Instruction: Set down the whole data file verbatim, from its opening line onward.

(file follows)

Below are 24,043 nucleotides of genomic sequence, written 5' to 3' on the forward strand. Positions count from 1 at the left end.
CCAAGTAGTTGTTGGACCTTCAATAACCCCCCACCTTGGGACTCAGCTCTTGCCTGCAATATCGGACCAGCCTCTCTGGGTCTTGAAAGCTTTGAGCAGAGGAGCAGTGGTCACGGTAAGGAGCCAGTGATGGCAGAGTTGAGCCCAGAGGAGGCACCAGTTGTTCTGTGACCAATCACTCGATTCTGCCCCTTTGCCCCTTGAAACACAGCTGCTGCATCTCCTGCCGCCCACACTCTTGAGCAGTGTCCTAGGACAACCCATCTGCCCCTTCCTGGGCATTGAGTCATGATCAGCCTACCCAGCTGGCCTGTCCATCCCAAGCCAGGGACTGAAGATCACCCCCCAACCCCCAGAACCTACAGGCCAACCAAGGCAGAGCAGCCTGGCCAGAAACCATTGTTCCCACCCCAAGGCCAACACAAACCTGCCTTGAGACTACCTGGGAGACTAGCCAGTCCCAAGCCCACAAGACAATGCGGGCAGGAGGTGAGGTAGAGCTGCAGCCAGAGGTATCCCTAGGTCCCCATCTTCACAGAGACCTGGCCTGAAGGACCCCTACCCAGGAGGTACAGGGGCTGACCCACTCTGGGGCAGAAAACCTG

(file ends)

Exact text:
Below are 24,043 nucleotides of genomic sequence, written 5' to 3' on the forward strand. Positions count from 1 at the left end.
CCAAGTAGTTGTTGGACCTTCAATAACCCCCCACCTTGGGACTCAGCTCTTGCCTGCAATATCGGACCAGCCTCTCTGGGTCTTGAAAGCTTTGAGCAGAGGAGCAGTGGTCACGGTAAGGAGCCAGTGATGGCAGAGTTGAGCCCAGAGGAGGCACCAGTTGTTCTGTGACCAATCACTCGATTCTGCCCCTTTGCCCCTTGAAACACAGCTGCTGCATCTCCTGCCGCCCACACTCTTGAGCAGTGTCCTAGGACAACCCATCTGCCCCTTCCTGGGCATTGAGTCATGATCAGCCTACCCAGCTGGCCTGTCCATCCCAAGCCAGGGACTGAAGATCACCCCCCAACCCCCAGAACCTACAGGCCAACCAAGGCAGAGCAGCCTGGCCAGAAACCATTGTTCCCACCCCAAGGCCAACACAAACCTGCCTTGAGACTACCTGGGAGACTAGCCAGTCCCAAGCCCACAAGACAATGCGGGCAGGAGGTGAGGTAGAGCTGCAGCCAGAGGTATCCCTAGGTCCCCATCTTCACAGAGACCTGGCCTGAAGGACCCCTACCCAGGAGGTACAGGGGCTGACCCACTCTGGGGCAGAAAACCTG